3 Of The Most Common Reasons For Chain Link Fence Damage And How To Avoid Them

20 July 2017
 Categories: Construction & Contractors, Blog

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A chain link fence can definitely add great value to your property, offering a certain level of security and a safe place for children and pets to roam. These feces are highly prized by homeowners not just because of this, but also because of the fence's noteworthy ability to withstand many years of use. Just the same, however, chain link fences can and do become damaged or compromised sometimes simply because an unwitting homeowner makes a few mistakes. Take a look at a few of the most common reasons for chain link fencing damage so you can better avoid the problems with your own fence. 

Trees planted too close to the fence push sections of the fence outward or up from the ground. 

Once you have a chain link fence, it is important that you do not plant trees too close to it. Even though the tree itself may be small, the root system beneath the ground can grow toward the fence and push it out of its intended position with tie. Unfortunately, when this happens, it can be difficult to fix the problem without removing the tree and sometimes, costly damages to the fencing itself will require you to invest in new panels.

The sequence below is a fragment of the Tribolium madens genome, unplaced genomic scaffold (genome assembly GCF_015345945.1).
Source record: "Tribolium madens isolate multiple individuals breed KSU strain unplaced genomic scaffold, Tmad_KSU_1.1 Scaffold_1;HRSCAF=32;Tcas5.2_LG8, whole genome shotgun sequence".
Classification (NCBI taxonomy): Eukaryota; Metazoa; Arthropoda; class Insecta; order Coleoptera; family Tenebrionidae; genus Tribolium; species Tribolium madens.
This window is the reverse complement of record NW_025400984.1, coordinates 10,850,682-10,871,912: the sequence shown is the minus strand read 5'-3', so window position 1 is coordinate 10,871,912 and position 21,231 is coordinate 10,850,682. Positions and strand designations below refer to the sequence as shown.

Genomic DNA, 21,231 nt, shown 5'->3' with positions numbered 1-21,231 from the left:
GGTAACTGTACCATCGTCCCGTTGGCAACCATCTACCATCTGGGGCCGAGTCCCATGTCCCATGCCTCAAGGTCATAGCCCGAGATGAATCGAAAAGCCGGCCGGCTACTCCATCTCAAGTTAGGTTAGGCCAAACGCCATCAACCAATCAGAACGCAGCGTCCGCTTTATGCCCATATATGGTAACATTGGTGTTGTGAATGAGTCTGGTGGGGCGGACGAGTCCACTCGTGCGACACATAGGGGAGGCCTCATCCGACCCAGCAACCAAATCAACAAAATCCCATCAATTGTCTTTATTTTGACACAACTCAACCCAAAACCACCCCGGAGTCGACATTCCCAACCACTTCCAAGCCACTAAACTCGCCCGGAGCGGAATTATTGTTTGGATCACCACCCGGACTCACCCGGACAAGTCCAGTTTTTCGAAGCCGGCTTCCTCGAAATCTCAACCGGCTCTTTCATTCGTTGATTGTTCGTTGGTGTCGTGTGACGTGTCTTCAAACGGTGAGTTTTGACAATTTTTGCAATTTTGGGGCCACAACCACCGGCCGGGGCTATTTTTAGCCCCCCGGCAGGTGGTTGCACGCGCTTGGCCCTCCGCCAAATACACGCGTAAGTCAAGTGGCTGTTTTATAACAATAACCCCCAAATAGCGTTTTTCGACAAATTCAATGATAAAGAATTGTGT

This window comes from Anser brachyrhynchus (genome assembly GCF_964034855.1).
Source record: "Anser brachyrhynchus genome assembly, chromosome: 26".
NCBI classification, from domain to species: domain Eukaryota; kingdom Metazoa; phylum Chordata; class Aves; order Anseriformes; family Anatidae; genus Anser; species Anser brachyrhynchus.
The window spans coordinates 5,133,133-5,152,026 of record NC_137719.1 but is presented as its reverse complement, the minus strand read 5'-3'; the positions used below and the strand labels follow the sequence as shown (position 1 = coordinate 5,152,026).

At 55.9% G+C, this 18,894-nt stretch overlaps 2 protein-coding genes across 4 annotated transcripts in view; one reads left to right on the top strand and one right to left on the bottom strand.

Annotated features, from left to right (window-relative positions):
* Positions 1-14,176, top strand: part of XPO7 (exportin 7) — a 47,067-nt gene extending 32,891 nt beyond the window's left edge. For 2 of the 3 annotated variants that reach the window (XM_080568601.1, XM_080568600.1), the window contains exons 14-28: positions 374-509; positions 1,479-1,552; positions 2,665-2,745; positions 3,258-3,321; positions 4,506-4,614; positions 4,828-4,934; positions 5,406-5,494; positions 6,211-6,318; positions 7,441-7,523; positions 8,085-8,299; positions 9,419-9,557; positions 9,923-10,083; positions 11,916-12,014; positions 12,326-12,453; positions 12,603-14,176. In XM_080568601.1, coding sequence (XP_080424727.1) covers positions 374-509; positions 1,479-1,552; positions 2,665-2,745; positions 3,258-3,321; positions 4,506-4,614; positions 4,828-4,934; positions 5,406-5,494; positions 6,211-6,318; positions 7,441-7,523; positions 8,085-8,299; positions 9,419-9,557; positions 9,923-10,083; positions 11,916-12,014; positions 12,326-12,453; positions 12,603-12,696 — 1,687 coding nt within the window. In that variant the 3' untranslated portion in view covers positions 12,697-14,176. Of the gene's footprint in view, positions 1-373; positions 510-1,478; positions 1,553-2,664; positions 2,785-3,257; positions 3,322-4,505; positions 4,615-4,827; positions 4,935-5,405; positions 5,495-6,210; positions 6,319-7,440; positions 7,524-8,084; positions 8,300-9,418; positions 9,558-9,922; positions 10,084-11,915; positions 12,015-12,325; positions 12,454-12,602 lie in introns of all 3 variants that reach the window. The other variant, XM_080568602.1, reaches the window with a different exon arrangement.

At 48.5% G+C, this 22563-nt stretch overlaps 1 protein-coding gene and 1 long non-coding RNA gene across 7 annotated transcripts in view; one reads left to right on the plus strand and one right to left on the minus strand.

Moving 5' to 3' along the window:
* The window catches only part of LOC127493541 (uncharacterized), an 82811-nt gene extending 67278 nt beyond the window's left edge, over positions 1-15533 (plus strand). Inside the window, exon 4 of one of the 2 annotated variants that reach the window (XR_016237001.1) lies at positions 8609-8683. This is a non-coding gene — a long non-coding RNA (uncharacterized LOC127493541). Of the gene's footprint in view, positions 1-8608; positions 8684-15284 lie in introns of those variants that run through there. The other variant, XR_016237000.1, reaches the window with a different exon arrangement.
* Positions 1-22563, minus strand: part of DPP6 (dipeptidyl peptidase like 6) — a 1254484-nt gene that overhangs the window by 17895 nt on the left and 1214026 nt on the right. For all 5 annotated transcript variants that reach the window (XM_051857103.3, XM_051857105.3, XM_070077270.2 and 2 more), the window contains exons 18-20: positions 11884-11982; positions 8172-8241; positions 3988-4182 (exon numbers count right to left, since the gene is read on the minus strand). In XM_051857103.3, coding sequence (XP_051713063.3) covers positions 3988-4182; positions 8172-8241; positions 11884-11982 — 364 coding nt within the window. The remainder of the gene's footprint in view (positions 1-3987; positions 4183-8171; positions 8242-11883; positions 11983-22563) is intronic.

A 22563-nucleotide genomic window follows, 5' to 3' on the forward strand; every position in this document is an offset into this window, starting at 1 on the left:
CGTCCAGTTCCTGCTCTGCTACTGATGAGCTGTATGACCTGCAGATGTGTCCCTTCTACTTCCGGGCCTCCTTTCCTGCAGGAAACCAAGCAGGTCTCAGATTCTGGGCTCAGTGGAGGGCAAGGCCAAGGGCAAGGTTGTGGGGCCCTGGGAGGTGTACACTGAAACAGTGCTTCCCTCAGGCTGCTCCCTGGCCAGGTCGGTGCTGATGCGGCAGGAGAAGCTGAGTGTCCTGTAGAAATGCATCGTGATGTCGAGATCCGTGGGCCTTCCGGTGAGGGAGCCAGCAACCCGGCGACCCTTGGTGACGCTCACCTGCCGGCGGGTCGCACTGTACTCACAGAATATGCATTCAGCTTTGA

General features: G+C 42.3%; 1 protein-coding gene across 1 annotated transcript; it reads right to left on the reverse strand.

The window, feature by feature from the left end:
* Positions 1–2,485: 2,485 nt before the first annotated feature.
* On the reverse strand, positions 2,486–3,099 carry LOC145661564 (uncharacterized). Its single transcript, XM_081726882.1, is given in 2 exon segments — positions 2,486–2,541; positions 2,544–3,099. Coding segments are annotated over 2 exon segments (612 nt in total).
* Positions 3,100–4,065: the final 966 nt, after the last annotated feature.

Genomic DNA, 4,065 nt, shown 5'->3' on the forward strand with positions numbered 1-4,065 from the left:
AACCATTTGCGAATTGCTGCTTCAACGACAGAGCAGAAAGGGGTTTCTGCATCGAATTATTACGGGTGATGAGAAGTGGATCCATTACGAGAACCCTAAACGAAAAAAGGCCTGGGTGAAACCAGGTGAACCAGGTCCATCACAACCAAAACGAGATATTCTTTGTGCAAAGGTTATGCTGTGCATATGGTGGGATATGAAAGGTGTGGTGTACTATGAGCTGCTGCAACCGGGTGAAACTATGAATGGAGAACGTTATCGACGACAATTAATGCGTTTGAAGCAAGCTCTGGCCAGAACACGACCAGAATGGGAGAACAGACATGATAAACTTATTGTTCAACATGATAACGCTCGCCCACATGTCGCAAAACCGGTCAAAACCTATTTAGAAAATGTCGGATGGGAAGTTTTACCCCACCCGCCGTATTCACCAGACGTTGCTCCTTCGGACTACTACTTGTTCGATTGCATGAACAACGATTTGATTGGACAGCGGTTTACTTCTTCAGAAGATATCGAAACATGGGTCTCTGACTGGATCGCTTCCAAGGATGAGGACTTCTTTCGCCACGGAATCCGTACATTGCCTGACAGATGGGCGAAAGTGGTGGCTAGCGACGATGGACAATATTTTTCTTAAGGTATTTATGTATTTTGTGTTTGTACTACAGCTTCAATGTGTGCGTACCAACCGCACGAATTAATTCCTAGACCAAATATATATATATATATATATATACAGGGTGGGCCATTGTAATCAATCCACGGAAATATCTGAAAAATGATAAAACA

Kids are allowed to climb on the fence and it bends the links out of place. 

Those little holes in a chain link fence are often just the right size for small feet to get a foothold for climbing, so kids do enjoy climbing around on a chain link fence. However, the added weight in the wiring can bend the fencing components out of place and leave large gaps and holes. Plus, the added weight can pull the wired panels away from their frames. Make sure you teach your children that climbing in the chain link fence you have on your property is not allowed. 

Items are leaned against the fence for support and it buckles under pressure. 

Your chain link fence is definitely strong, but it is not designed to support excessive amounts of weight. Many homeowners try to use their fence as a support system for heavy items. For example, they may lean a stack of lumber against the fence until they start their DIY project or hang a piece of landscaping equipment from the top by the handle. This kind of action can lead to buckled and bent fencing panels that will have to be replaced.